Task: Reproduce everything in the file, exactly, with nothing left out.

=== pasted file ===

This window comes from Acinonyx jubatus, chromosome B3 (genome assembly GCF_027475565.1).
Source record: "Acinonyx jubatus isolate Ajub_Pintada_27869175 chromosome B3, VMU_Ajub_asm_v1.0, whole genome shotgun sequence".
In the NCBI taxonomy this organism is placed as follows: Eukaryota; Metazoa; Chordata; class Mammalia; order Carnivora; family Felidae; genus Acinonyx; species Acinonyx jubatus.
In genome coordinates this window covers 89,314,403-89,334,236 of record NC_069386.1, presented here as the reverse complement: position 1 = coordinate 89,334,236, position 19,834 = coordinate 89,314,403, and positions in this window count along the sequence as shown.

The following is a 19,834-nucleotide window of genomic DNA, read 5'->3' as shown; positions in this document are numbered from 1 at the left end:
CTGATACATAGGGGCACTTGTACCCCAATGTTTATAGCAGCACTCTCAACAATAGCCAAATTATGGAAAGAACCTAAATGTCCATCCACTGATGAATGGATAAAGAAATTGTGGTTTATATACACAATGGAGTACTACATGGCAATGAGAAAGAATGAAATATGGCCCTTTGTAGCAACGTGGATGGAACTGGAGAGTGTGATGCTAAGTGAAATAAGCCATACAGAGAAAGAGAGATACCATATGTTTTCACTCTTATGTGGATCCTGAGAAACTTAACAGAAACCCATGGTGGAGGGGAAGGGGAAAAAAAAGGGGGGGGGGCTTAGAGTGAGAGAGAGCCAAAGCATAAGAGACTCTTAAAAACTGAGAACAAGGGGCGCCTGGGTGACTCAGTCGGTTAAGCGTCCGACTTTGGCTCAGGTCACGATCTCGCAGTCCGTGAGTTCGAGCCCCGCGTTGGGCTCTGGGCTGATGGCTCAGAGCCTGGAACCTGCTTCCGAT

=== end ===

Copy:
This window comes from Acinonyx jubatus, chromosome B3 (genome assembly GCF_027475565.1).
Source record: "Acinonyx jubatus isolate Ajub_Pintada_27869175 chromosome B3, VMU_Ajub_asm_v1.0, whole genome shotgun sequence".
In the NCBI taxonomy this organism is placed as follows: Eukaryota; Metazoa; Chordata; class Mammalia; order Carnivora; family Felidae; genus Acinonyx; species Acinonyx jubatus.
In genome coordinates this window covers 89,314,403-89,334,236 of record NC_069386.1, presented here as the reverse complement: position 1 = coordinate 89,334,236, position 19,834 = coordinate 89,314,403, and positions in this window count along the sequence as shown.

The following is a 19,834-nucleotide window of genomic DNA, read 5'->3' as shown; positions in this document are numbered from 1 at the left end:
CTGATACATAGGGGCACTTGTACCCCAATGTTTATAGCAGCACTCTCAACAATAGCCAAATTATGGAAAGAACCTAAATGTCCATCCACTGATGAATGGATAAAGAAATTGTGGTTTATATACACAATGGAGTACTACATGGCAATGAGAAAGAATGAAATATGGCCCTTTGTAGCAACGTGGATGGAACTGGAGAGTGTGATGCTAAGTGAAATAAGCCATACAGAGAAAGAGAGATACCATATGTTTTCACTCTTATGTGGATCCTGAGAAACTTAACAGAAACCCATGGTGGAGGGGAAGGGGAAAAAAAAGGGGGGGGGGCTTAGAGTGAGAGAGAGCCAAAGCATAAGAGACTCTTAAAAACTGAGAACAAGGGGCGCCTGGGTGACTCAGTCGGTTAAGCGTCCGACTTTGGCTCAGGTCACGATCTCGCAGTCCGTGAGTTCGAGCCCCGCGTTGGGCTCTGGGCTGATGGCTCAGAGCCTGGAACCTGCTTCCGAT